Good news for wildlife
In March 2014, National Geographic
reported that in the past year, not a single rhino, tiger or wild elephant had been killed in Chitwan National Park. Since 2011, just one rhino has been poached here; to put that into context, South Africa lost almost three rhinos
per day in 2013 alone. Chitwan’s incredible record has been possible only through intense investment in rangers, community outreach and crime investigation units. More than a thousand soldiers patrol Chitwan and Bardiya National Parks and their buffer zones, and community anti-poaching units ensure rapid responses.
Government owned elephants have played a suitably large role in the protection of Chitwan and other similar parks. Patrols are carried out on elephant back, and radio collared tigers and rhinos are tracked by rangers riding elephants while carrying receivers. They also reduce human-wildlife conflict, as Marcus Cotton, from Tiger Mountain Pokhara Lodge, explains: “These elephants are used inside national parks to capture injured animals to treat them; to capture “rogue” tigers and other animals that are attacking local people or threatening livelihoods through crop predation (thus jeopardising conservation initiatives); and to capture rhinoceros for removal to new reserves to ensure repopulation and diversity of populations.”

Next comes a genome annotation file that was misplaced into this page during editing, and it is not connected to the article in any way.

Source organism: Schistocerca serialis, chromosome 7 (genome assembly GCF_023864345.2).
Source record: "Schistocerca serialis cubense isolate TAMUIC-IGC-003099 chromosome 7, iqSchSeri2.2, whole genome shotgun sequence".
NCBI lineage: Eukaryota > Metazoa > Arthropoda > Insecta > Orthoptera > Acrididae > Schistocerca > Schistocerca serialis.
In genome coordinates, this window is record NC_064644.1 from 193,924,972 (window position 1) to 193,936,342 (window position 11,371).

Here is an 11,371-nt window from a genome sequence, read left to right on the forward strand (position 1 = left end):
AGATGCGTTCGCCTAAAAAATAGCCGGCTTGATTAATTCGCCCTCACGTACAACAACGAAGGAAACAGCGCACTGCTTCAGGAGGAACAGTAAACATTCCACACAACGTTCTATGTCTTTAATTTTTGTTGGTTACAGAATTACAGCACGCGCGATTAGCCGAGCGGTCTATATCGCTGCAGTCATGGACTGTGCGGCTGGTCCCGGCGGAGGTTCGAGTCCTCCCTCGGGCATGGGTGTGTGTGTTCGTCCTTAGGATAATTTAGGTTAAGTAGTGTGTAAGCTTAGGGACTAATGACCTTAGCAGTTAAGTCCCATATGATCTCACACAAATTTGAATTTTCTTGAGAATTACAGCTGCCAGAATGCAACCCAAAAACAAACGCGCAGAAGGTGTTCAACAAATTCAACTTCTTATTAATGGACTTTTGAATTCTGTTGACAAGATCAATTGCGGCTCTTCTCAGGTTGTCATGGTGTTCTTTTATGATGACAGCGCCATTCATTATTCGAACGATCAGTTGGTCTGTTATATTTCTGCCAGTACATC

Another way the elephants help is by carrying tourists into the park and buffer zones. The income from these safaris is what has allowed for this enormous investment in conservation, as well as winning over local communities, who have formed civilian anti-poaching units. In certain habitats in Chitwan, an elephant is the only safe means of access. According to National Geographic, "The government actually gives 50 cents of every tourist dollar to local communities, which makes them hold more value for rhinos alive than dead".